Yeah. Twenty-two bombs went off in the space of about an hour. They killed nine and seriously injured hundreds. People were taking refuge in the parks, wherever there were no cars. I was working with a woman at that time, and she saw one bomb going off over by the Cave Hill. That was the bomb which killed her sister. She actually saw it go off. She found out later in the day that her sister had been killed. There were awful, awful things like that - deeply disturbing. If you're a writer, it's going to find its way into your writing somehow or other.

What was it like living in Northern Ireland prior to that?
I remember it was gangs, fighting wars or battles. They'd built a power station round the corner from us and the clay ground was like playdough. We'd actually arranged to fight this other gang from down the road and everybody got mudballs and ran after each other. At that time it was a rivalry, equivalent to supporting a football team, like Celtic and Rangers, but then people started to get killed, and then retaliations for people being killed.

Governments have learned nothing. Bush and Blair have gone into Iraq and said ‘we'll make this place suffer, then they'll be on our side'. It's utterly stupid.

Do you think much has changed since 9/11?
At the time I had arranged to go to a writing festival in Ottawa. It was about three or four days after the bombing of the World Trade Centre and many flights were still grounded at the time. I phoned up the festival organisation and told them there was a flight and I was going to be on it. When we got there I found the audience hadn't been able to make it, but it was a good festival, there were small numbers and I thought, you don't allow bombs to put you off. I remembered doing exactly the same thing during a sectarian strike in Belfast. I'm more of a pacifist than anything else, but you try and carry on with your life as much as possible.

There was an interesting premise in a Jimmy McGovern play the other night where a guy was so miffed about all the trouble in Iraq and 9/11 that his career in the army in Northern Ireland seemed ‘as nothing'. He felt deprived and wanted to go out and kill people.

How important do you think it is for writers to be politically active or involved in the political process that surrounds them?
I think the very act of writing itself is political. Somehow or other, if you write like Enid Blyton, (whose stories I loved as a child) you show that you're middle class and just a bit smug. But when you write you're trying to say something about the human condition. And if you tell your stories truly then you're like a filmmaker or a documentary maker, you're revealing the world in some way to other people.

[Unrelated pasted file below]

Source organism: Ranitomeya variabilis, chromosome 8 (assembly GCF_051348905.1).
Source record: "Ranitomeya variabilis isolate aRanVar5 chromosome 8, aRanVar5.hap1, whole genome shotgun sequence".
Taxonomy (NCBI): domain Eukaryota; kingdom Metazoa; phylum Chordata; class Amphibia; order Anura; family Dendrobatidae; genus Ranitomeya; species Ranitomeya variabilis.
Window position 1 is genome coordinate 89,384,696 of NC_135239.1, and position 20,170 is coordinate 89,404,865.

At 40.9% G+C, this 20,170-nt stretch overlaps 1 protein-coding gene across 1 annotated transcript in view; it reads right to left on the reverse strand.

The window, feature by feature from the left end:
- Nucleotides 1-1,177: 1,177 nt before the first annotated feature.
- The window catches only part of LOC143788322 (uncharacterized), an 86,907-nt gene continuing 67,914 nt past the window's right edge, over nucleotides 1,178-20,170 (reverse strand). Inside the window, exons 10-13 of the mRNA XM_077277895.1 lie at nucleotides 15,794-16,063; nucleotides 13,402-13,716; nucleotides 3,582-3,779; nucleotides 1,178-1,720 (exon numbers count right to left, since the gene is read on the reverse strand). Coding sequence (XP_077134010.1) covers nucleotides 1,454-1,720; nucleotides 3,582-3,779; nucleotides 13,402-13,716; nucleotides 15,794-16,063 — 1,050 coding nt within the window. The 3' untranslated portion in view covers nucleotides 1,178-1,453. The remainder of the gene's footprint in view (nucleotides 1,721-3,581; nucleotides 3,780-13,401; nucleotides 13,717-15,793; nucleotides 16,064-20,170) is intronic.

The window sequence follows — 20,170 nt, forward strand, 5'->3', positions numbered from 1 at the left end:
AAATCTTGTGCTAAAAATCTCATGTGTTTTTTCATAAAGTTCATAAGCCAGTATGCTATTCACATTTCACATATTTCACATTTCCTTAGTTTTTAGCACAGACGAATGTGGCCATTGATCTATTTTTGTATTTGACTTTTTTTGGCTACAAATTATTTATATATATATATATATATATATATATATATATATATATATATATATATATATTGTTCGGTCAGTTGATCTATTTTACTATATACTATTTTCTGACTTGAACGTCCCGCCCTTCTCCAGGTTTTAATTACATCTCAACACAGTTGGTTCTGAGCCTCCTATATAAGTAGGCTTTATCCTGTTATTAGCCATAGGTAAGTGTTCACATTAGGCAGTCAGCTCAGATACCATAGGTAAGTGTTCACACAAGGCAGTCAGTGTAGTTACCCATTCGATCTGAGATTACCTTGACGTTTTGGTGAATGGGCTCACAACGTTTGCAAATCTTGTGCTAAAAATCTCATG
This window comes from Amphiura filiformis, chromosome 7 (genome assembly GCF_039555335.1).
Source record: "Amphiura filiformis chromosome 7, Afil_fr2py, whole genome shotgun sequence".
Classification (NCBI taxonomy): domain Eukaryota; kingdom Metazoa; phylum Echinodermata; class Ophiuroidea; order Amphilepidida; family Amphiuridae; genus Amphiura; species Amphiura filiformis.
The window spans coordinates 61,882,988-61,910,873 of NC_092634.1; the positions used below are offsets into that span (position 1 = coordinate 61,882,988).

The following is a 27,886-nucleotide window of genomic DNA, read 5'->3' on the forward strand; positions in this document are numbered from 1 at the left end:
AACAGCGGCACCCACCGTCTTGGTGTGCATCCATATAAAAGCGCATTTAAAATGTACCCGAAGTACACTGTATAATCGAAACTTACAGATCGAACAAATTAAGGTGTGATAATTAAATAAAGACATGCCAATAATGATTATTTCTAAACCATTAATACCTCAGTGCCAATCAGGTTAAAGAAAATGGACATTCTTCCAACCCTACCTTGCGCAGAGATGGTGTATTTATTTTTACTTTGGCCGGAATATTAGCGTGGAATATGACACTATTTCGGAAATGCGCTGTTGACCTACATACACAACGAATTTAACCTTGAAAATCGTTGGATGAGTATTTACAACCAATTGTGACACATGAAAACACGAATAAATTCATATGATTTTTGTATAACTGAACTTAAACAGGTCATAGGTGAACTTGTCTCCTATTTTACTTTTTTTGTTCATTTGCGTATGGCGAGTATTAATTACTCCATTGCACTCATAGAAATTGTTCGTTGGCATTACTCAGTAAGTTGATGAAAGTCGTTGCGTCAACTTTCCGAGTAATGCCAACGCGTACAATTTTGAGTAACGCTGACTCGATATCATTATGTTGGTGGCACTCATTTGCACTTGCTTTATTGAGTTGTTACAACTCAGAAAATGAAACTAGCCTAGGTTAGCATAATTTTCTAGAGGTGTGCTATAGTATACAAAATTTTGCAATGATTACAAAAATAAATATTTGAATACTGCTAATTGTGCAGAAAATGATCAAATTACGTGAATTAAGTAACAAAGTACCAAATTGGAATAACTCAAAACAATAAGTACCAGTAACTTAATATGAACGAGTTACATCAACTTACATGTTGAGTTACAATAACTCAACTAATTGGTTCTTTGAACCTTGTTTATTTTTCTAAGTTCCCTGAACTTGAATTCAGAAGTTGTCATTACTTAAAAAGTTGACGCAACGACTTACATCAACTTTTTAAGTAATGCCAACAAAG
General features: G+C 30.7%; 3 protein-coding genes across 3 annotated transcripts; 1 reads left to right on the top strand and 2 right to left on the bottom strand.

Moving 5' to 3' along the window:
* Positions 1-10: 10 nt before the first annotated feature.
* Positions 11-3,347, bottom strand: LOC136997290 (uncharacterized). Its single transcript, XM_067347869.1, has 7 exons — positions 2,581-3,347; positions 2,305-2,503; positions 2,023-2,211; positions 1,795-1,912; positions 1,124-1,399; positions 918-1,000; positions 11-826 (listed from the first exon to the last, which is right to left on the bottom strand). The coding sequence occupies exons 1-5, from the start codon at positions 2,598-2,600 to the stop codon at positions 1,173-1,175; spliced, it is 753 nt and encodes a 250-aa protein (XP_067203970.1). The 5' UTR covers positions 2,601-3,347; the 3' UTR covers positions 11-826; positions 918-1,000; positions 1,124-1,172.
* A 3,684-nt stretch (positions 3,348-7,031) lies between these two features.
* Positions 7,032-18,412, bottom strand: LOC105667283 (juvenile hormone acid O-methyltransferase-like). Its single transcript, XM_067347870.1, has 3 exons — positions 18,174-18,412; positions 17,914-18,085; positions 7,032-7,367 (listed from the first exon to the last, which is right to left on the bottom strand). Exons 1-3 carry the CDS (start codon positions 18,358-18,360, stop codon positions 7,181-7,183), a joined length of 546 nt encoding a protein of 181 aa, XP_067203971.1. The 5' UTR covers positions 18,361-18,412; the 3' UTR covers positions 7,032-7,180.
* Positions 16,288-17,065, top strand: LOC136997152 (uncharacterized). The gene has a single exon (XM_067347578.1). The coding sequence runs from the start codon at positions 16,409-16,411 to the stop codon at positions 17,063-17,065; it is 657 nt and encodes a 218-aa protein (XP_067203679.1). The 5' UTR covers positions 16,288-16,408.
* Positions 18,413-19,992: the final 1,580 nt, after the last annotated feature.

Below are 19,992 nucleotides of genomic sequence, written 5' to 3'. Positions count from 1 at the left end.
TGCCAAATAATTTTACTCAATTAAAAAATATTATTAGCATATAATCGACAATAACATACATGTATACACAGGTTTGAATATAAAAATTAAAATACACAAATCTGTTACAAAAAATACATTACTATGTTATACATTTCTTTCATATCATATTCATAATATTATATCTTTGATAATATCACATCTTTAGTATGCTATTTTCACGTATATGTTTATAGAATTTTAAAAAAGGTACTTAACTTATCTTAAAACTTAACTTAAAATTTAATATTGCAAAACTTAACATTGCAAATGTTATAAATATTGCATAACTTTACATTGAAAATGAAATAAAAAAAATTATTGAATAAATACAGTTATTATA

There's a sense of timelessness in the stories collected in Matter of Life & Death . Little attention is paid to the period in which many of the stories are set. They sit side by side often fifty or sixty years apart, and yet it's hard to tell. What was the aim of that?
I suppose it's the aim of universality. I wanted ‘The Wedding Ring', which is set around the turn of the nineteenth century, to be just as vivid as ‘On The Roundabout' which is much more recent. I suppose it's something to do with significant detail. You put detail into your stories, but it has to be significant to what the story is about, because if you put in details like the dust under your bed, it would clog the story up. You try to go for the kernel of the thing. An awful lot of writing wants to name the kind of suit you're wearing, things like that.

The kind of person you got in 1904 was a James Joyce-like person, and he's very much the same kind of human being you would find today. We can admire and utterly understand those stories in Dubliners or Ulysses .

But there is a story, ‘Visiting Takabuti' which is set in the fifties, where there is mention of the Suez Crisis and recalls the First World War. The old woman had lost the man she loved in it. I was reared with old people, Great Aunt Mary and Grandma and Granda, all in the house with me. I suppose all my life I've been trying to think back about what they were all up to. There was a very early story called ‘Secrets' [ Secrets and Other Stories ] about Aunt Mary and her postcards. A boy is collecting stamps and he feels he can go in and get the stamps on her old postcards, but these were all postcards from a lover. Well, you didn't have lovers in those days, they were more like attachments, but that generation had this thing that if you had loved somebody and they were killed in the war, it showed disrespect to go after someone else. So you ended up with droves of single women, spinsters, and Aunt Mary was one of them.

As a contrast to this sense of timelessness, what are your feelings about the way Great Britain, or the world even, has changed since you began writing?